Good news, Houston Rockets fans: If you thought that the referees botched the foul call that knocked Dwight Howard out of Game 1 against the Portland Trail Blazers late in overtime on Sunday, it turns out you were right! There is, however, some bad news: Your prize for being correct is absolutely, positively nothing but more frustration. (Please feel free to bring your nothing-but-more-frustration to the NBA league office in New York, where you can trade it in and redeem it for — you guessed it! — nothing but more frustration.)
NBA President of Basketball Operations Rod Thorn issued the following statement on Monday afternoon:
“After video review by the league office, we have determined that the officials were incorrect in assessing a foul to the Rockets’ Dwight Howard with 10.8 seconds remaining in overtime. The foul should have been called on the Blazers’ Joel Freeland and Howard should have been awarded two free throws.”
Here's the play in question:
So, wait a second, NBA — you're telling me that if an offensive player is running to the basket to try to get an offensive rebound, and a defensive player who is face-guarding him just plants his feet, wraps his arms around the offensive player and holds him in a Ken Patera-caliber bear hug to prevent him from securing the loose ball, that defensive player should be assessed a foul? Huh! You learn something new every day!
Not only did the incorrect foul call remove Howard from the game with his team trailing by one point and less than 11 seconds remaining in overtime — it also sent Freeland to the foul line for two shots to extend the Blazers' lead, rather than sending Howard to the line with a chance to tie the game or put Houston back in front. It's no sure thing that Howard would have cashed in on his rightful trip to the charity stripe — he missed eight of his 17 free-throw attempts on Sunday, as the Blazers went to the "Hack-a-Howard" intentional foul strategy and the All-Star big man couldn't make them pay — but if nothing else, I'm betting Kevin McHale would've liked being able to avoid giving Portland the ball back with a chance to extend their advantage in the final 11 seconds.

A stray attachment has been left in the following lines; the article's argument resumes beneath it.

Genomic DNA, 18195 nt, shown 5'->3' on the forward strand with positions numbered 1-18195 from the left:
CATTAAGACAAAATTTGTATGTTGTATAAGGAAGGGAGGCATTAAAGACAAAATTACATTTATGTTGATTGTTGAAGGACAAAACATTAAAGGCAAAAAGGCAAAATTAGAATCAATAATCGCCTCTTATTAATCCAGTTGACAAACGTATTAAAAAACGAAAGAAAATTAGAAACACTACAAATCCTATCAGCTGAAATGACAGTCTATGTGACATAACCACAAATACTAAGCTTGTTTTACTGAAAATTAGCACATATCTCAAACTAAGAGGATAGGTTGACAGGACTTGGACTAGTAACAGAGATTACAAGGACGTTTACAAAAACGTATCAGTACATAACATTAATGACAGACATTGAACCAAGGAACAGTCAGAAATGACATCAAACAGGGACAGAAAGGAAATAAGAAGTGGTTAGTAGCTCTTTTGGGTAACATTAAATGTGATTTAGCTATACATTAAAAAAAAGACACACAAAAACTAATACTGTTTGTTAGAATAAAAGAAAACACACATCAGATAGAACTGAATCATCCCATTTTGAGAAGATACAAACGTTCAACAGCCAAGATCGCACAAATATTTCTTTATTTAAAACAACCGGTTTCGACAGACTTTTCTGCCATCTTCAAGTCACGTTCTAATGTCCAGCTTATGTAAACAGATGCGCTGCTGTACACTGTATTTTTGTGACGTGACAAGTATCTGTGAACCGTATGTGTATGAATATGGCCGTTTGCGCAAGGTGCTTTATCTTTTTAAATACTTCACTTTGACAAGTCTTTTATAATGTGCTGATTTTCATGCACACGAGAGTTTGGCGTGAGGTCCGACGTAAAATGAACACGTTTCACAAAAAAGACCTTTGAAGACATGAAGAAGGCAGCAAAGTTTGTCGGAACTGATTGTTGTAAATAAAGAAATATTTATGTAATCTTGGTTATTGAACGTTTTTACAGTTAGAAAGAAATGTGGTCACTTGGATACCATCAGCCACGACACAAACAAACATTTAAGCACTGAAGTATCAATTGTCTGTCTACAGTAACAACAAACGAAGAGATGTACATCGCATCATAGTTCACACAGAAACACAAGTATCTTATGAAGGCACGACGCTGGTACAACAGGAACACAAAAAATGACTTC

As it turned out, Freeland made one of two freebies, James Harden's final-second attempt to tie came up short, and the Blazers scored a 122-120 overtime victory to take a 1-0 lead over the Rockets in their best-of-seven first-round series and snatch home-court advantage away from Houston, putting the Rockets in need of a big comeback performance in Game 2. Howard finished with 27 points, 15 rebounds and four blocks in 34 minutes of work.
The Blazers came back from a 10-point deficit late in the fourth quarter thanks in large part to brilliant play from All-Stars LaMarcus Aldridge (who finished with a Portland franchise-playoff-record 46 points and and 18 rebounds) and Damian Lillard (who wound up with 31 points, nine rebounds, five assists and just one turnover in nearly 46 minutes of action in his postseason debut), but in those closing seconds of regulation, it was little-known British big man Freeland — who logged just 47 seconds of playing time — whose impact was felt the most.
“It wasn’t an easy situation,” Freeland said Monday, according to Mike Tokito of The Oregonian. “I’ve been sitting for like three hours, watching the game. But I was into the game, so it wasn’t that hard of a transition. I went in and I did what I had to do. I knew what I had to do was keep Dwight off the boards if possible and just try to play as solid as possible, and I did that.”
Well, you certainly did keep Dwight off the boards, Joel. And, if I may make another wrestling reference, as noted philosopher Bobby "The Brain" Heenan used said, "It's not cheating if you don't get caught." (Or, I suppose, even if you get caught the next day.)
Thorn's day-after mea culpa was the second announcement of this postseason acknowledging a missed call. The first came Sunday, when the league announced that officials had missed a call late in the fourth quarter of Game 1 of the best-of-seven series between the Golden State Warriors and the Los Angeles Clippers on Saturday afternoon. Warriors forward Draymond Green should have been whistled for a personal foul for reaching in and making contact with Clippers point guard Chris Paul with 18.9 seconds left. Had the foul been properly called, Paul would have gone to the free-throw line, down 107-105, with a chance to tie the game. Instead, the foul went uncalled, the ball went out of bounds off Paul, and Golden State gained possession. The Warriors wound up holding on for a 109-105 Game 1 victory at Staples Center.
After the game, Paul and Clippers coach Doc Rivers said that L.A. still had opportunities to win the game, but did note that it was a big call. Green, for his part, said he didn't really get why the league's going to the trouble of increased after-the-fact transparency, since it doesn't really amount to much of anything.
"The game is determined now," Green said after the game, according to Yahoo Sports NBA columnist Marc J. Spears. "I'm not sure what anyone really gets out of it. I would say the same thing if it weren't in our favor. I probably would be more upset if it went the other way because there is nothing you can do about it now. I'm not sure what anyone gets out of it."
There are probably a lot of fans in Houston and Portland that agree with you, Draymond.
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